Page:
The Role of Antibiotics in Diseases Treatment
Different types of microorganisms can cause infections. The most widespread causative microorganisms are viruses and bacteria. Infections caused by viruses (flu, many respiratory conditions, common cold, etc.) and bacterial infections are treated differently. Specifically, antibiotics are used only for bacterial infections treating, while their effectiveness in treating viral diseases is zero. Antibiotics must not be confused with antimicrobials, which are used for a higher range of germs suppressing.
The role of antibiotics can hardly be overestimated. They made it possible to cure a lot of diseases, which had been considered untreatable before, for example, pneumonia, brain fever, syphilis and other sexually transmitted infections, tuberculosis, septic fever caused by injuries, strep throat and many, many others. However, incorrect or uncontrolled use of antibiotics can result in adverse effect. One of the most serious conditions that can develop as a result of improper taking antibiotics is antibiotic resistance.
What is Antibiotic Resistance?
Like all microorganisms, bacteria can mutate in certain circumstances. Sometimes when antibiotics are taken for too long or in incorrect doses, or without need, bacteria causing a certain type of infection can become resistant to antibiotics. It means that they are not killed or weakened by antibiotics anymore. In practice, for a patient it results in further development of the infection, which becomes untreatable. Moreover, such mutated bacteria can be transferred to other people, who also won’t be able to cure themselves with antibiotics. In fact, anyone can catch antibiotic resistant infection in the same way as an ordinary infection through touch, coughing, kissing, through body fluids or through contaminated water, food and surfaces.
In most countries of the world antibiotics are sold by prescription, and Canada is not an exception. Self-medication with antibiotics is not welcomed by health specialists, because only a professional doctor can define a correct type and dose of antibiotic for a particular infection treatment. Also a health professional can estimate the possible risks and decide on the need of antibiotics use in every particular case. If an infection can be cured without antibiotic, a doctor will not prescribe it.
Surveillance of Antibiotics Resistance in Canada
The problem of antibiotics resistance in Canada is considered to be an issue of particular importance. Special bodies responsible for monitoring of antibiotics use and their effects collect and systematize all available information regarding antibiotics, for example:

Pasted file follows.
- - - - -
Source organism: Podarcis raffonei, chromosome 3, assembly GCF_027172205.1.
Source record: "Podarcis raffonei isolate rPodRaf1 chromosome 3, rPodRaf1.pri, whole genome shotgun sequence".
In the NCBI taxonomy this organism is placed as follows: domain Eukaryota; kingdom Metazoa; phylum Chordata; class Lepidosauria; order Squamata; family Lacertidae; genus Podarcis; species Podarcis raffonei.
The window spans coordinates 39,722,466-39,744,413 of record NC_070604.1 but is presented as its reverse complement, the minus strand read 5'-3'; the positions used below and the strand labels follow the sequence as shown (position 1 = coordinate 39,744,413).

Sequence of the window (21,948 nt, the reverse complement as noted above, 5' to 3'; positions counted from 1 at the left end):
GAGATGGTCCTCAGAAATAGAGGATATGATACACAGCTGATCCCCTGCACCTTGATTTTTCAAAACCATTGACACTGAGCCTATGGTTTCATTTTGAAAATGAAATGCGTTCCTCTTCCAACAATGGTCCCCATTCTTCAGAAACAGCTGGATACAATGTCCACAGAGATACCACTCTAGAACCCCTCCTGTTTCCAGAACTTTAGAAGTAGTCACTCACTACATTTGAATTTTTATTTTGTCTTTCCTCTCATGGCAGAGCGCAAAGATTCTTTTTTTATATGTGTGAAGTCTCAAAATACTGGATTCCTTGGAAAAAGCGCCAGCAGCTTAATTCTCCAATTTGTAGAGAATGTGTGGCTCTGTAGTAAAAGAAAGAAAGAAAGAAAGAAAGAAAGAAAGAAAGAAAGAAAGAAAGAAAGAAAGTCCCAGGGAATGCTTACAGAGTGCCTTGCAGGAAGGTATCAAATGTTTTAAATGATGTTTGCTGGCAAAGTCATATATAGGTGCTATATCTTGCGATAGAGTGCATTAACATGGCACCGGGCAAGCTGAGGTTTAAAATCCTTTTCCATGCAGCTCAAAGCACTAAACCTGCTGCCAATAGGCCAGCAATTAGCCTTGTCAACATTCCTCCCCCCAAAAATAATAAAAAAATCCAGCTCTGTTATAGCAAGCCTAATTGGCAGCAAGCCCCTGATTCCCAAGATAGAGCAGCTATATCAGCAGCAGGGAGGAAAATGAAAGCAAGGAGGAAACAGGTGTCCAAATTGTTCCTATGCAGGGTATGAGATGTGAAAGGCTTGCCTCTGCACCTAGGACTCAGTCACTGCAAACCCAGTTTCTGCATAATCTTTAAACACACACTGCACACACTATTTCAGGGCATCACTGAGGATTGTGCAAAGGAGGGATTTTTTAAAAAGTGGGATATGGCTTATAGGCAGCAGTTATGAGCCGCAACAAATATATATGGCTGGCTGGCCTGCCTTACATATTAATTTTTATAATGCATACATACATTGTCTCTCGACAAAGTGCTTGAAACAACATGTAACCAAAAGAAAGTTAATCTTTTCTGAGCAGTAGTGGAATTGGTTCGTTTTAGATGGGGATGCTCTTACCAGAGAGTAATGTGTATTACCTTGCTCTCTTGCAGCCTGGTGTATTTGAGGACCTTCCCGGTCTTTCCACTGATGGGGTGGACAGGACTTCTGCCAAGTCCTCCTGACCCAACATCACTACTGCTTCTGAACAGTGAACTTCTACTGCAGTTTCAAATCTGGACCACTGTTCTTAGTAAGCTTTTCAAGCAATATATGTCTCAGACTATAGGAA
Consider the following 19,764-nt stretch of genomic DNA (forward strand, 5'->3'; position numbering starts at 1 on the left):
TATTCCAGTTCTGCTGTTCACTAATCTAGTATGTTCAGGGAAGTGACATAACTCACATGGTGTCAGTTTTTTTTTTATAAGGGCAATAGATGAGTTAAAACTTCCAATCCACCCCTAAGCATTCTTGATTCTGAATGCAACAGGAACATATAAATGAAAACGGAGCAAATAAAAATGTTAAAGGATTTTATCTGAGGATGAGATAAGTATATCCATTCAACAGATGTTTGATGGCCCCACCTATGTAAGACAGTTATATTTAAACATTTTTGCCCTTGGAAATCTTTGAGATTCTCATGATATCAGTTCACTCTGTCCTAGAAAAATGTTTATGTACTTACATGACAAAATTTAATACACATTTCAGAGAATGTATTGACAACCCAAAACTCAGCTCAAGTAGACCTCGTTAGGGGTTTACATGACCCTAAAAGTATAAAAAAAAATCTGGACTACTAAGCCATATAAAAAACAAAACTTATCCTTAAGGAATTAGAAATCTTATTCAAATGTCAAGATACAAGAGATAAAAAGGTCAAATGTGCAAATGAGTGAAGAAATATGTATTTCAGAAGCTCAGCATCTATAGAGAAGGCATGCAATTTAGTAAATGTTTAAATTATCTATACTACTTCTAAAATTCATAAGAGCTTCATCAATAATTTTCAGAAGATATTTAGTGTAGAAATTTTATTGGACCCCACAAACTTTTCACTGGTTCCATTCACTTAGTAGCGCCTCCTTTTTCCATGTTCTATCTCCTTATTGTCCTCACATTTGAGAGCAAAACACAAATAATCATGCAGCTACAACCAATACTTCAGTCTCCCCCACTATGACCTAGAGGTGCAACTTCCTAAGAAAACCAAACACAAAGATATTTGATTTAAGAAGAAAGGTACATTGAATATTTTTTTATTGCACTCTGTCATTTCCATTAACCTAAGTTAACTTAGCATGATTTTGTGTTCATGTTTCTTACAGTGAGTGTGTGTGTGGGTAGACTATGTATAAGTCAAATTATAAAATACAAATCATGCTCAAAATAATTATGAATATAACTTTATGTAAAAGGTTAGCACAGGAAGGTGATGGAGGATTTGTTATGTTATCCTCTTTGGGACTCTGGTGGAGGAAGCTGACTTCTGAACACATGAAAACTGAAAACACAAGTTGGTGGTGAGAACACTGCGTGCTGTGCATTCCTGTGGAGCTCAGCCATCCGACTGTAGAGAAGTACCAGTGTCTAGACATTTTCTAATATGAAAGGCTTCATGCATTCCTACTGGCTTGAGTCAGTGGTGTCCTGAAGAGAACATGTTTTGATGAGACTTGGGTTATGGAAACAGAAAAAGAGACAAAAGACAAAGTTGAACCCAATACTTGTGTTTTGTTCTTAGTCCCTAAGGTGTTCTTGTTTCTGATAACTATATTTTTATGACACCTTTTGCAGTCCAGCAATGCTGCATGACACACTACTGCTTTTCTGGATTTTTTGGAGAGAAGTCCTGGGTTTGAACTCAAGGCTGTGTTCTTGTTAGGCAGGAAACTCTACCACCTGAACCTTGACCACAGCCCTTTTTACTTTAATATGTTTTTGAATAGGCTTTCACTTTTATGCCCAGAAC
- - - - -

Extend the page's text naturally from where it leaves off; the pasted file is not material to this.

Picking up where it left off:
- how many different antibiotics are in Canada;
- what cases are most frequently treated with antibiotics;
- what the common ways of catching antibiotic resistance infections are;
- what the most effective ways of prevention of resistant bacteria spreading are, and so on.
In Canada there are four major organizations responsible for surveillance of antibiotics resistance. They are CIPARS, CNISP, ESAG and CTLSS. The particular attention of these bodies is given to the spread of antibiotic resistant bacteria in healthcare institutions and through food chain (i.e. use of antibiotics for treating animals and consuming meat of these animals by people). Every organization has its own specialization. Information is regularly gathered, updated and analyzed. Basing on the results research work is conducted. Researches are usually focused at developing new methods of identifying antibiotic-resistant bacteria and looking for measures for the prevention of this bacteria spreading.
Some Statistics on Antibiotics Use in Canada
The vast majority of Canadian antibiotics relate to Rx drugs. In average over 20 million of prescriptions per year are issued in the country. You can check price for #1 antibiotic from Canada – Amoxil here.
Most frequently antibiotics are used for the treatment of the following conditions:
- respiratory diseases, in particular, infections of the upper respiratory tract;
- infections of the urinary system in men and women;
- ear infections;
- reproductive system infections.
Many of these infections can be easily confused with viral diseases, which are not treated with antibiotics.
Ways of Prevention of Antibiotic-Resistant Infections Spreading
Antibiotic-resistant infections are spread in completely the same way as ordinary infections. So, measures of prevention will be identical: hygiene, avoiding public gathering places, especially in the period of epidemic, avoiding contacts will sick people.
- If you’ve been prescribed antibiotics for any reason, follow the doctor’s recommendations regarding dose, regime of taking and duration of treatment.
- Don’t stop taking antibiotics earlier than prescribed even if you feel better.
- Don’t overdose antibiotics.
- Finally, don’t share antibiotics with anybody.
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